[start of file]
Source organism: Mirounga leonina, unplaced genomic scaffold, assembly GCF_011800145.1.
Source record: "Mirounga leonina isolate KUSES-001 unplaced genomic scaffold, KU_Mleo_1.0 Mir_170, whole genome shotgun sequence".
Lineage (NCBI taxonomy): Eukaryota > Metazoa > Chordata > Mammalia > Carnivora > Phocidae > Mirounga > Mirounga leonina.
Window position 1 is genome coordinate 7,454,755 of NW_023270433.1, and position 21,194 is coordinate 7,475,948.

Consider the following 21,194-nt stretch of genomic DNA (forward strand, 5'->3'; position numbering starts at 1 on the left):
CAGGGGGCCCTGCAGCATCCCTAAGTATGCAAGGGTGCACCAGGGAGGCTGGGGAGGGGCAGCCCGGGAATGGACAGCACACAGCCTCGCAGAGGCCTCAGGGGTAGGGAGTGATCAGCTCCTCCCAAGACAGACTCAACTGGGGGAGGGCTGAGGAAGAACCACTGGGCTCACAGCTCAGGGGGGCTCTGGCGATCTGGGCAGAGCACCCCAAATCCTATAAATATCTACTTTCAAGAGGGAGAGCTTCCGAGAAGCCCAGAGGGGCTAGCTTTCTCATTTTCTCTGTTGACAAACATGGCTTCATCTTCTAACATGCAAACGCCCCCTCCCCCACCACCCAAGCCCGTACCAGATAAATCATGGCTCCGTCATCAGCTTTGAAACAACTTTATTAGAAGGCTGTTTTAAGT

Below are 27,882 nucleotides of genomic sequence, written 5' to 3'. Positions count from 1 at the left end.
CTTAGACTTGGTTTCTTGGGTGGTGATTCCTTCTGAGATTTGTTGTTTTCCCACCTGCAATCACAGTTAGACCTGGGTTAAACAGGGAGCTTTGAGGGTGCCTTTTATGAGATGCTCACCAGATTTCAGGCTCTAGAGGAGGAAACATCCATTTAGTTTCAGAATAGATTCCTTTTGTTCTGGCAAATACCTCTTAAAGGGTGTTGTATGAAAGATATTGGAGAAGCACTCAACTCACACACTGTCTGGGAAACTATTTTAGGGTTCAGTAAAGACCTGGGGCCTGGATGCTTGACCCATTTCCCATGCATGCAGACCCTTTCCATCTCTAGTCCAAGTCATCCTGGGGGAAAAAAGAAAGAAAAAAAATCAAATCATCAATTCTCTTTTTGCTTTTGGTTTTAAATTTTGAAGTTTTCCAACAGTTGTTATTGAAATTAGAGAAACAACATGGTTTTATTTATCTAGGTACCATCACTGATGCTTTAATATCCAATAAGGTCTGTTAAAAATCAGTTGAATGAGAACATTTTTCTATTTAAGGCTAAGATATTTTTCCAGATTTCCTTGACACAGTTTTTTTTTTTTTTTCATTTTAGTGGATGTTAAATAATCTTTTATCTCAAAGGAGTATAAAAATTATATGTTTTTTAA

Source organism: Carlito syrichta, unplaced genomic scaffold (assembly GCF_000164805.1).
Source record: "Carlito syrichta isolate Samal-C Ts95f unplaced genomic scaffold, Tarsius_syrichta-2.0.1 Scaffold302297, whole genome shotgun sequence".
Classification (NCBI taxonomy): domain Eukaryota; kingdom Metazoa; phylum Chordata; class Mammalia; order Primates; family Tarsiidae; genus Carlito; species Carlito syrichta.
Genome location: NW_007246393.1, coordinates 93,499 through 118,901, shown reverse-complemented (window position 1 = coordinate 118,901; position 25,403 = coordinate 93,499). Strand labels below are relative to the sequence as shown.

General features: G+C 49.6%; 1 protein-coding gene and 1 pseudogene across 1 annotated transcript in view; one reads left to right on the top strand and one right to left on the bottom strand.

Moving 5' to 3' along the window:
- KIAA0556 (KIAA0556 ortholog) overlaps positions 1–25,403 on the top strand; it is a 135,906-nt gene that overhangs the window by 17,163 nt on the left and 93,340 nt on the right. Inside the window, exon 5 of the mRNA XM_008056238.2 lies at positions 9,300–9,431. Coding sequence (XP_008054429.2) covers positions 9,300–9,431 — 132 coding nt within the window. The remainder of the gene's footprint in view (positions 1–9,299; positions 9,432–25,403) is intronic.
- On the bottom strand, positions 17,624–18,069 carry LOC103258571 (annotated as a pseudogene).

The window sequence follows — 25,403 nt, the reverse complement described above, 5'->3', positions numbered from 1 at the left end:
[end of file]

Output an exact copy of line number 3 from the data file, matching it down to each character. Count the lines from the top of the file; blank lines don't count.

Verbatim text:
Lineage (NCBI taxonomy): Eukaryota > Metazoa > Chordata > Mammalia > Carnivora > Phocidae > Mirounga > Mirounga leonina.